Oprah is an example of a key person of influence that seeks to provide a daily nugget of inspiration to Americans ready to be moved. Such is the success of her empire, Winfrey is one of the most powerful and wealthy individuals around. With that money, she has changed lives and communities and is deserving of praise.
As any KPI should, Oprah continually updates how she connects with her following and the latest effort, “Live the Life You Want” has the motivator touring the US as she preaches faith, hope and love. Attendees will leave feeling touched by her words and honoured to share her presence. But there is a third party left feeling sour.
At these events, tickets are charged from $99 all the way up to a stinging $999. For that, attendees get to hear Oprah speak amongst other spiritual spoken journeys not by the mogul herself. Those speakers, revealed by one act asked to speak – Revolva – are simply not being offered financial compensation. Even travel expenses are a dollar too far.
Profits are important and keeping them shouldn’t involve taking advantage of organisations that need to build their public profile. It isn’t like Oprah can’t afford it.
Paying Physics Entertainers
Not obviously relevant to physics and education (I don’t think Oprah has a physics degree), I mention the above as a series of conversations I had with some fantastic academics suggested that their ability to draw a crowd is valued enough to ask for their performance but not enough to charge accordingly. Usually, these leaders in science are volunteering their time on the basis that what they are saying should be communicated to the masses. It should, but they shouldn’t have to always do it for free.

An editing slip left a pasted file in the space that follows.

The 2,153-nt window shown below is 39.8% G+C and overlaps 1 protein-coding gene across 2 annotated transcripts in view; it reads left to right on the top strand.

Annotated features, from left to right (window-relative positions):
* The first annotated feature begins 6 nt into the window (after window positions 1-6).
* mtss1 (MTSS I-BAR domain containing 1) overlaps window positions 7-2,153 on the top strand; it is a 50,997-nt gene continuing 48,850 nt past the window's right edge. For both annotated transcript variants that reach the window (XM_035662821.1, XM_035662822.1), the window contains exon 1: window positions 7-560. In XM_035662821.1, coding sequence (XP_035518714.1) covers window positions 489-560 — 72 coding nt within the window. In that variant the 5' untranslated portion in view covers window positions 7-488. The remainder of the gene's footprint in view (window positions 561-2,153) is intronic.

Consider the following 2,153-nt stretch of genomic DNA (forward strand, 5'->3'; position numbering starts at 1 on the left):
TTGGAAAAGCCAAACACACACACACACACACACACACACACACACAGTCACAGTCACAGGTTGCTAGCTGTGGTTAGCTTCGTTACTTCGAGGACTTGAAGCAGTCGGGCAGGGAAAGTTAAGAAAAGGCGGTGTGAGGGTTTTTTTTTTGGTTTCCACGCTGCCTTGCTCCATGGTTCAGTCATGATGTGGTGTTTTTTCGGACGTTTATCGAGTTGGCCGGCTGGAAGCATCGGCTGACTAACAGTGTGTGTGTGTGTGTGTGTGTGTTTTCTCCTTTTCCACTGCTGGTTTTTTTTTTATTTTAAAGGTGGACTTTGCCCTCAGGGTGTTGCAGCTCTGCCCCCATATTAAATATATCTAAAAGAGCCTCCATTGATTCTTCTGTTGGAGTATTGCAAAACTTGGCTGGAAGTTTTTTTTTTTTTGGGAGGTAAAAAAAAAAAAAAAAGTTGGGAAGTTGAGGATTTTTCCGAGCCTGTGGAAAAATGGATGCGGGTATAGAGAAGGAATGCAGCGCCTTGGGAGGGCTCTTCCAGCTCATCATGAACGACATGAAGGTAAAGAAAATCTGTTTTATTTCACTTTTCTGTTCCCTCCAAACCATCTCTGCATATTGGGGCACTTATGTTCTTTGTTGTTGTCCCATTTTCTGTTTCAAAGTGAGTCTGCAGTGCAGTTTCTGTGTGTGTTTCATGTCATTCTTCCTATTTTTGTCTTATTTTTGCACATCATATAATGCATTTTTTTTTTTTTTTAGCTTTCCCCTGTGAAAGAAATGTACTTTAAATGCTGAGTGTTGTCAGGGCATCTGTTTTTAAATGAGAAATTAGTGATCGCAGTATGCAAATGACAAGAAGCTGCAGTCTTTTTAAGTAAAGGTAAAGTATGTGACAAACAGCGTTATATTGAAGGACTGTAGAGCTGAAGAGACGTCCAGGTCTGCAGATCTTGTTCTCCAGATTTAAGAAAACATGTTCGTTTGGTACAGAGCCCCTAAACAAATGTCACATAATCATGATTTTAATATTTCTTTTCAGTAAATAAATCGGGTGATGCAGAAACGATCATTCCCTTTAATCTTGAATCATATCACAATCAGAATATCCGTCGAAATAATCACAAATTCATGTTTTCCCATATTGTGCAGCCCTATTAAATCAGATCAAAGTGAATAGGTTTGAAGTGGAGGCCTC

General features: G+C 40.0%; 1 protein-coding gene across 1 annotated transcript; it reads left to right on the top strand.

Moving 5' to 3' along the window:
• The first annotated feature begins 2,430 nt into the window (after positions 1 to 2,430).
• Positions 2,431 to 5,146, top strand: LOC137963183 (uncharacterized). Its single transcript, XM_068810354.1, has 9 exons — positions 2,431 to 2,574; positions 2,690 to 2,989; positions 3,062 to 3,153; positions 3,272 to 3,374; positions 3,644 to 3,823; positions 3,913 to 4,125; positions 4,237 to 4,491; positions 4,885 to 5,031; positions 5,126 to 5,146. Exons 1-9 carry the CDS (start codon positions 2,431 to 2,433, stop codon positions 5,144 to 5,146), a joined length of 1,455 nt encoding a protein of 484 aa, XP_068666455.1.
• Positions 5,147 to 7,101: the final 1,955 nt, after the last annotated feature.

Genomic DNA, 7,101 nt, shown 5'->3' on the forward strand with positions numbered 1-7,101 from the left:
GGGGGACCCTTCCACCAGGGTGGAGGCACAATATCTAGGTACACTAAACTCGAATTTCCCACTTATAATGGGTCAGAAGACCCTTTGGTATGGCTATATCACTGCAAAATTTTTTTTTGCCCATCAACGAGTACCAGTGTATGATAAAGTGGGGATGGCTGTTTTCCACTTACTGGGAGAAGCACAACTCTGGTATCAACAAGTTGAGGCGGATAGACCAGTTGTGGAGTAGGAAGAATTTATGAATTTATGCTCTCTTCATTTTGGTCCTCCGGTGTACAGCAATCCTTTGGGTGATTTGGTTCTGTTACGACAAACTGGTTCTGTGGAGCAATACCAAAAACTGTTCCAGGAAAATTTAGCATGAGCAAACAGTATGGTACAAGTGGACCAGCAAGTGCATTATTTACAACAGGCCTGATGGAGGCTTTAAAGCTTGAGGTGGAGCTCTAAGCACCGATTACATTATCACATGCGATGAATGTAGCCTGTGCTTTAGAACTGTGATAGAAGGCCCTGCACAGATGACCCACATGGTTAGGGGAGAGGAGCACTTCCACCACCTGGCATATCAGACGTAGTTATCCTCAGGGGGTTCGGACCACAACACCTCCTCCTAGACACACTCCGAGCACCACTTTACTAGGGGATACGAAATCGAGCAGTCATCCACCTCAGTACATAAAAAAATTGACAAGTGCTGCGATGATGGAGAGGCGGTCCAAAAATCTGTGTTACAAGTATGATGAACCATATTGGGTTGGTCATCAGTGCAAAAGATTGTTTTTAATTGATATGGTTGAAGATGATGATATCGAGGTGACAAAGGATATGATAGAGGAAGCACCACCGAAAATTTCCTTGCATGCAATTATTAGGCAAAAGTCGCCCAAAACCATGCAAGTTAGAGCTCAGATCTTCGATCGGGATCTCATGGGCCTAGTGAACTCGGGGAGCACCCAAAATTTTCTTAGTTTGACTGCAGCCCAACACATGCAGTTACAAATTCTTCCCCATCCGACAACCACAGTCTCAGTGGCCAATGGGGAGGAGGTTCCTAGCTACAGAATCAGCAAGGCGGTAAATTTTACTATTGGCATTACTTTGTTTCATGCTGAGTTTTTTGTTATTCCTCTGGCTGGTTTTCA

I ran a society for a year and every month we would ask a speaker to give an evening lecture on behalf of our department and would offer plenty of wine as a thank you. We did not charge members to attend and did the events at a loss made up for by our generous school. But there are an increasing amount of events where attendees pay for tickets but speakers do not make any money. The fact that these talented physicists double as influential speakers and great entertainers should be celebrated and rewarded accordingly. There needs to be a movement towards paying for events and thus, speakers being paid for their time in not only delivering knowledge but their preparation and skill. Scientists are putting up with it but might not for much longer. Their role in getting our passion out there is priceless but surely deserving of a reward.
There isn’t really the money for it. Lots of people are doing it for free which means that those wanting to charge for their time can’t really do so. We, as attendees and supporters, have to be happy to start paying for events. Next time you attend a ticketed science event, consider how generous the performer is given the understanding that they probably aren’t being paid.